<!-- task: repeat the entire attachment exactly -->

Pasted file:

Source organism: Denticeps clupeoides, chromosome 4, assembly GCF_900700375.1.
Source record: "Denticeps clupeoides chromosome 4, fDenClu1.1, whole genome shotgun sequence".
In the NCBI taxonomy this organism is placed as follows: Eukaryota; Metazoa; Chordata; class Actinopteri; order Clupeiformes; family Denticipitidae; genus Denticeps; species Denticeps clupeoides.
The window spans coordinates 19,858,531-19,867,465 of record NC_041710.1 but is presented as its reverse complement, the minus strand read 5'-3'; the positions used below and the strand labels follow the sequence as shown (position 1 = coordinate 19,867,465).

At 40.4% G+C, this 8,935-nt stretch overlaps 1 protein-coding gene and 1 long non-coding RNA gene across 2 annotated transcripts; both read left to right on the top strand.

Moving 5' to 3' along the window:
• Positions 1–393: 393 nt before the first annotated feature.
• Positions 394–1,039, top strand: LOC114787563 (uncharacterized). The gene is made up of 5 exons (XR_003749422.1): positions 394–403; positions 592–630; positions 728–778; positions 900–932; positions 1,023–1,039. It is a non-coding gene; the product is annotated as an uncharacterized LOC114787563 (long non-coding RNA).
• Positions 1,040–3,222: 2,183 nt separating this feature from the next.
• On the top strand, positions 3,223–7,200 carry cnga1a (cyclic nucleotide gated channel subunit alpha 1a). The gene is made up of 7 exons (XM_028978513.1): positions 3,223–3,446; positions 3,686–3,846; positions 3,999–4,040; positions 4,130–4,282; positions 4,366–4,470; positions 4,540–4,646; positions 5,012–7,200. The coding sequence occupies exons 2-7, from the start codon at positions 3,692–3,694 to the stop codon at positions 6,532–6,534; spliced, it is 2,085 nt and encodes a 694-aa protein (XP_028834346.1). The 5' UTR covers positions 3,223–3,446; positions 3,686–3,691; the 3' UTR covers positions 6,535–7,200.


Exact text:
Source organism: Denticeps clupeoides, chromosome 4, assembly GCF_900700375.1.
Source record: "Denticeps clupeoides chromosome 4, fDenClu1.1, whole genome shotgun sequence".
In the NCBI taxonomy this organism is placed as follows: Eukaryota; Metazoa; Chordata; class Actinopteri; order Clupeiformes; family Denticipitidae; genus Denticeps; species Denticeps clupeoides.
The window spans coordinates 19,858,531-19,867,465 of record NC_041710.1 but is presented as its reverse complement, the minus strand read 5'-3'; the positions used below and the strand labels follow the sequence as shown (position 1 = coordinate 19,867,465).

At 40.4% G+C, this 8,935-nt stretch overlaps 1 protein-coding gene and 1 long non-coding RNA gene across 2 annotated transcripts; both read left to right on the top strand.

Moving 5' to 3' along the window:
• Positions 1–393: 393 nt before the first annotated feature.
• Positions 394–1,039, top strand: LOC114787563 (uncharacterized). The gene is made up of 5 exons (XR_003749422.1): positions 394–403; positions 592–630; positions 728–778; positions 900–932; positions 1,023–1,039. It is a non-coding gene; the product is annotated as an uncharacterized LOC114787563 (long non-coding RNA).
• Positions 1,040–3,222: 2,183 nt separating this feature from the next.
• On the top strand, positions 3,223–7,200 carry cnga1a (cyclic nucleotide gated channel subunit alpha 1a). The gene is made up of 7 exons (XM_028978513.1): positions 3,223–3,446; positions 3,686–3,846; positions 3,999–4,040; positions 4,130–4,282; positions 4,366–4,470; positions 4,540–4,646; positions 5,012–7,200. The coding sequence occupies exons 2-7, from the start codon at positions 3,692–3,694 to the stop codon at positions 6,532–6,534; spliced, it is 2,085 nt and encodes a 694-aa protein (XP_028834346.1). The 5' UTR covers positions 3,223–3,446; positions 3,686–3,691; the 3' UTR covers positions 6,535–7,200.